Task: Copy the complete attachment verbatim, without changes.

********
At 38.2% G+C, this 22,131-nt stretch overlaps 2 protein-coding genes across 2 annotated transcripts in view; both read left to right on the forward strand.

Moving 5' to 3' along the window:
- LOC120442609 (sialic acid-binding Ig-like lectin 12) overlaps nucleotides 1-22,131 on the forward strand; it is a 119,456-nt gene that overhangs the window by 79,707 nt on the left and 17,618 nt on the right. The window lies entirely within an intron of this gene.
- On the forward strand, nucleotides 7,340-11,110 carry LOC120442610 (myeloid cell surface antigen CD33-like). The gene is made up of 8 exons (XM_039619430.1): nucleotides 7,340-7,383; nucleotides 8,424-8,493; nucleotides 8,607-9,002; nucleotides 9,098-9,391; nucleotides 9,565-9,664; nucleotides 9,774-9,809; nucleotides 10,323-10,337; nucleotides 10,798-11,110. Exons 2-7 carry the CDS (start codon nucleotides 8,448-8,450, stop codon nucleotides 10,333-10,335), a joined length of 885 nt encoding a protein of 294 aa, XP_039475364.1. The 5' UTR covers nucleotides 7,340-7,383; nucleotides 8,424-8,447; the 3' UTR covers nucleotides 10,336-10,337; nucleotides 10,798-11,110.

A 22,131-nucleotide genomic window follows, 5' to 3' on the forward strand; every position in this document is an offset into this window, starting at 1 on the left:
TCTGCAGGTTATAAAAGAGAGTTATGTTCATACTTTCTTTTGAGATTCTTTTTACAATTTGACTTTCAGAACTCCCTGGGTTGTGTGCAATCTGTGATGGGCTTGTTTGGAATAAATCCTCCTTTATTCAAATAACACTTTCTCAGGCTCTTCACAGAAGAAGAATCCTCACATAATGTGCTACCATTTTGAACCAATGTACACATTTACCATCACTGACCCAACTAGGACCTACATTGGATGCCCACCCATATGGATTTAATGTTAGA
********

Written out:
At 38.2% G+C, this 22,131-nt stretch overlaps 2 protein-coding genes across 2 annotated transcripts in view; both read left to right on the forward strand.

Moving 5' to 3' along the window:
- LOC120442609 (sialic acid-binding Ig-like lectin 12) overlaps nucleotides 1-22,131 on the forward strand; it is a 119,456-nt gene that overhangs the window by 79,707 nt on the left and 17,618 nt on the right. The window lies entirely within an intron of this gene.
- On the forward strand, nucleotides 7,340-11,110 carry LOC120442610 (myeloid cell surface antigen CD33-like). The gene is made up of 8 exons (XM_039619430.1): nucleotides 7,340-7,383; nucleotides 8,424-8,493; nucleotides 8,607-9,002; nucleotides 9,098-9,391; nucleotides 9,565-9,664; nucleotides 9,774-9,809; nucleotides 10,323-10,337; nucleotides 10,798-11,110. Exons 2-7 carry the CDS (start codon nucleotides 8,448-8,450, stop codon nucleotides 10,333-10,335), a joined length of 885 nt encoding a protein of 294 aa, XP_039475364.1. The 5' UTR covers nucleotides 7,340-7,383; nucleotides 8,424-8,447; the 3' UTR covers nucleotides 10,336-10,337; nucleotides 10,798-11,110.

A 22,131-nucleotide genomic window follows, 5' to 3' on the forward strand; every position in this document is an offset into this window, starting at 1 on the left:
TCTGCAGGTTATAAAAGAGAGTTATGTTCATACTTTCTTTTGAGATTCTTTTTACAATTTGACTTTCAGAACTCCCTGGGTTGTGTGCAATCTGTGATGGGCTTGTTTGGAATAAATCCTCCTTTATTCAAATAACACTTTCTCAGGCTCTTCACAGAAGAAGAATCCTCACATAATGTGCTACCATTTTGAACCAATGTACACATTTACCATCACTGACCCAACTAGGACCTACATTGGATGCCCACCCATATGGATTTAATGTTAGA